Now all roads lead to France and heavy is the tread
Of the living; but the dead returning lightly dance.
Edward Thomas, Roads

Tuesday, December 15, 2015

The Dust That Falls from Dreams
reviewed by David Beer

The Dust That Falls from Dreams
by Louis de Bernières
Pantheon Books, 2015

If you enjoyed Corelli's Mandolin (1995) or saw the movie, you'll be happy to know that de Bernières has now written another rich saga, this time about three families caught up in the Great War and its aftermath. This is de Bernière's second novel set in 1914–18: his Birds Without Wings (2004) takes place in a Turkish village during the war and the rise of Kemal Atatürk. Like other works by this author, The Dust That Falls from Dreams is a lengthy read of over 500 pages — but don't let that put you off. A flowing and lucid prose plus very short chapters make this an enjoyable and effortless read, and almost every page gives evidence that de Bernières has done his homework by acquiring an intimate knowledge of even some of the most obscure details of the war.  This novel has been selected as one of the ten best pieces of fiction for 2015 by Time Magazine.

British Middle Class Family, Prewar Period

Opening with a brief but touching account of Queen Victoria's final days (her last imperial act was to proclaim the establishment of the Commonwealth of Australia), this historical novel takes us into life in the Edwardian era, the war, the period following the Armistice, and briefly on to what was then still Ceylon. The lives of three well-to-do families, all neighbors living just south of London, are focused on during this tumultuous time. They, like so many others, are steeped in the Victorian era of empire and comfort yet are soon to be cruelly disrupted and tested. Predominant are the McCosh family with four daughters — Christabel, Ottilie, Rosie, and Sophie. Mr Hamilton McCosh loves golf, his London club, and a mistress or two while investing in often precarious enterprises. Mrs McCosh "was always writing to the King, and was the fiercely proud owner of a little pile of polite and non-committal acknowledgements from his secretary."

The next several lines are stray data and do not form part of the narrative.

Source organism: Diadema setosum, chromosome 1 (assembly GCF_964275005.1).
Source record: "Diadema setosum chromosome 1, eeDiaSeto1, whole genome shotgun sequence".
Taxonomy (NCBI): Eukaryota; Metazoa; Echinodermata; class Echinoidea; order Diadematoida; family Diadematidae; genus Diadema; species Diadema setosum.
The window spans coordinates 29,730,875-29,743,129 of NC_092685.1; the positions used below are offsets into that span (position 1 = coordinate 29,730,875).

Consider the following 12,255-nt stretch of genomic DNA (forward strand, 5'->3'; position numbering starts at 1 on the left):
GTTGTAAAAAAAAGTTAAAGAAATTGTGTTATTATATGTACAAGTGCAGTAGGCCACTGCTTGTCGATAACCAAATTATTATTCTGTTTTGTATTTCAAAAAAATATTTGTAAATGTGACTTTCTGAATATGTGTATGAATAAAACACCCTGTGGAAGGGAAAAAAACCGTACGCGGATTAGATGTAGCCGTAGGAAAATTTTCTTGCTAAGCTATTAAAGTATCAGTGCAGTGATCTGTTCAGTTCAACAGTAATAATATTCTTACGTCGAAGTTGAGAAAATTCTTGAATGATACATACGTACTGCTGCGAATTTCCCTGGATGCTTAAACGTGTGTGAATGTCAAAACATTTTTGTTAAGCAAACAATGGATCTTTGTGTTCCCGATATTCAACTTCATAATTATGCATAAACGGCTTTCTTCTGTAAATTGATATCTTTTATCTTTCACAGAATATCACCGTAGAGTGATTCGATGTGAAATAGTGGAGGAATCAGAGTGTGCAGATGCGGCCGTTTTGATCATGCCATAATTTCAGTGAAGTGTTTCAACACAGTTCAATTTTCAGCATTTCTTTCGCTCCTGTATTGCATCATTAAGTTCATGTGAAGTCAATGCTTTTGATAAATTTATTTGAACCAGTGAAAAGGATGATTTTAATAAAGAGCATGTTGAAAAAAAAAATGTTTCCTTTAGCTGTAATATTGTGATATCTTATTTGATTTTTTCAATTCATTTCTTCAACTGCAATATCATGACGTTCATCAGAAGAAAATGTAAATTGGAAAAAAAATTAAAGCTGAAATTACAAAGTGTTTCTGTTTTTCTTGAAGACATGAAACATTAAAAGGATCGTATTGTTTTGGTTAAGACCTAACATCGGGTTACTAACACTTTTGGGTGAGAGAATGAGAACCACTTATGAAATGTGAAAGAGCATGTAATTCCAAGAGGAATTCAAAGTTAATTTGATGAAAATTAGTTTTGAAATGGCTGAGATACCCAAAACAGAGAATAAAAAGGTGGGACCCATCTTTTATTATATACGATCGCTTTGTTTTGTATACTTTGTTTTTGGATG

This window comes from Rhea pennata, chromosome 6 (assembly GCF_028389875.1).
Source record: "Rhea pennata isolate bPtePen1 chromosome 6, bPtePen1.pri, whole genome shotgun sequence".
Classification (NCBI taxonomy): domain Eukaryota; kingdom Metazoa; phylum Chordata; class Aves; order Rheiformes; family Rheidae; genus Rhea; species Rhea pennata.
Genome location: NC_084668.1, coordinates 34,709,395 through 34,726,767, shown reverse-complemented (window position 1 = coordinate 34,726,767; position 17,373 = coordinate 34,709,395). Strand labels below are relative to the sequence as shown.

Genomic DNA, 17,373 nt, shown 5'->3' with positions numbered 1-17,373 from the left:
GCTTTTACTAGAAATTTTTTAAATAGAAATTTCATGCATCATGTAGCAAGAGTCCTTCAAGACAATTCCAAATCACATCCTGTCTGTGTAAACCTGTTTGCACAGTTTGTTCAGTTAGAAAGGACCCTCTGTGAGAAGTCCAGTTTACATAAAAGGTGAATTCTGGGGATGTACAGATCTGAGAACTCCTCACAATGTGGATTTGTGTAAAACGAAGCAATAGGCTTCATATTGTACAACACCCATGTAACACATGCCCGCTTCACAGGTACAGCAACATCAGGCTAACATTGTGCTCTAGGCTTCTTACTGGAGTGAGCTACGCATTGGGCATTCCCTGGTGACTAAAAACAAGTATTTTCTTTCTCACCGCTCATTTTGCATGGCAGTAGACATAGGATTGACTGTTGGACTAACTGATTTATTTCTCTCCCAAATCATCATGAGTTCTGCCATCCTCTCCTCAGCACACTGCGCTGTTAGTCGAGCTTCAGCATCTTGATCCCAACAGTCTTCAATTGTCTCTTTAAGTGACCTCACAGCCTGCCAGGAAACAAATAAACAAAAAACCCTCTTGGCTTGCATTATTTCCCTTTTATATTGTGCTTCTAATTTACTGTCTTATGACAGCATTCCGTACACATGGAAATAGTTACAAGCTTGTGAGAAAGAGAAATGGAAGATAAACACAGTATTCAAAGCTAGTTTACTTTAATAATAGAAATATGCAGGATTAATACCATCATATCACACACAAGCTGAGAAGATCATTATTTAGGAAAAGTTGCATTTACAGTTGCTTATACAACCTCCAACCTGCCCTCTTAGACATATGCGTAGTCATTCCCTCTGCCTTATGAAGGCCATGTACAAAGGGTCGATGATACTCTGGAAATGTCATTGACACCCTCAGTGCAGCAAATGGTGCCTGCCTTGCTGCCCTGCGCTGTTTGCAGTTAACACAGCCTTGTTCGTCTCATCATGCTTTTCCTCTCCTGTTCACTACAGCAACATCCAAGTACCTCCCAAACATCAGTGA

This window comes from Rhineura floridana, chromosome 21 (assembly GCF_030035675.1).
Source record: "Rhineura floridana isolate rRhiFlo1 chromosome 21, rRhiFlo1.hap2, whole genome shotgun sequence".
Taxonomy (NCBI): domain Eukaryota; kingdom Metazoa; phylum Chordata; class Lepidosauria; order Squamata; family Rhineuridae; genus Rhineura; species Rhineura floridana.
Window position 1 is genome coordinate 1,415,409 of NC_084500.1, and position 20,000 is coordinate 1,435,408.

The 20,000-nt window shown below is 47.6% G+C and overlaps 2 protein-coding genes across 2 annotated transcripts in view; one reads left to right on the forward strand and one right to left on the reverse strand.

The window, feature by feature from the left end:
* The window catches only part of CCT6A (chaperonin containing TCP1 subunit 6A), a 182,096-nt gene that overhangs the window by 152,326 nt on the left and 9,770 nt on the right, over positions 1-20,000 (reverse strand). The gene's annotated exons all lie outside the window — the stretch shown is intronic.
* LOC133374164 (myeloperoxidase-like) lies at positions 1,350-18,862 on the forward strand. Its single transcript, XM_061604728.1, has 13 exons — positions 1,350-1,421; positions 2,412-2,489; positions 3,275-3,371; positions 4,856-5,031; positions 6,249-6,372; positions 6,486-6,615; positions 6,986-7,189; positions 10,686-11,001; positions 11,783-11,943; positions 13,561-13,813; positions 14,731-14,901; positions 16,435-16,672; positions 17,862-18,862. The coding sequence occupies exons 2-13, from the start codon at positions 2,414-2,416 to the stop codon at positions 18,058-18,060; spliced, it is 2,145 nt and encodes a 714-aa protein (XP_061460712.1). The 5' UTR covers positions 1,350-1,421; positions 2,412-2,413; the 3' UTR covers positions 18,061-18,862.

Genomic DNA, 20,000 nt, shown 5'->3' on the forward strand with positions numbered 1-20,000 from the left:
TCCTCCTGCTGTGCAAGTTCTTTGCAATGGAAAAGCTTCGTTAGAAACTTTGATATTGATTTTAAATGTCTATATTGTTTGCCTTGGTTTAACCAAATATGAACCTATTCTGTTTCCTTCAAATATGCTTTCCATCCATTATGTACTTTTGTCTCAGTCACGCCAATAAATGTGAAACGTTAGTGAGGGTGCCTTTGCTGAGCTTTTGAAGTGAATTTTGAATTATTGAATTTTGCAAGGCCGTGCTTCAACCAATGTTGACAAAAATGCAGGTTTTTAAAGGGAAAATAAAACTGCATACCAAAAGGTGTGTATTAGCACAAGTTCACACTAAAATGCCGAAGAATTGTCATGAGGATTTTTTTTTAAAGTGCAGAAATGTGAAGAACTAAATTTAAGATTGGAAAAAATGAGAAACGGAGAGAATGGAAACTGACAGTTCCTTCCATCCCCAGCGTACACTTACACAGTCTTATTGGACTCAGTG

Next to them live their extremely proper American neighbors, Mr. and Mrs. Pendennis, formerly from Baltimore, with their sons Sidney, Albert, and Ashbridge. These boys must shake their father's hand before breakfast and address him as "Sir." On the other side live an Anglo-French family, the Pitts, with two daredevil brothers, Archie and Daniel. All the children are lively and get along well. By their late teens when war breaks out, they have happily formed a pact as "Pals" and romance is beginning to flourish.

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This is the setting for what soon becomes a family saga that we find hard to put down. The author presents the thoughts and experiences of all the main characters throughout the book's short chapters, so as the novel progresses we see events from multiple points of view. Without revealing the story line, I can say that the sections of the book dealing with the trenches, aerial combat, and nursing the wounded and dying – all of which one or more of the young people experience — are among the best I have ever read. When the war ends, those who have survived (death has been no stranger to the families) are overwhelmed by the sense of loss and uncertainty that descends upon them. Everything seems to have changed and they must each deal with it in their own ways. One riveting chapter is an internal soliloquy by Daniel Pitt, who has survived the war after recklessly flying a "split-arsed" Camel fighter ("Real heroes don't jump, they just bounce or burn") and who nostalgically recalls to the smallest detail all he is now going to badly miss.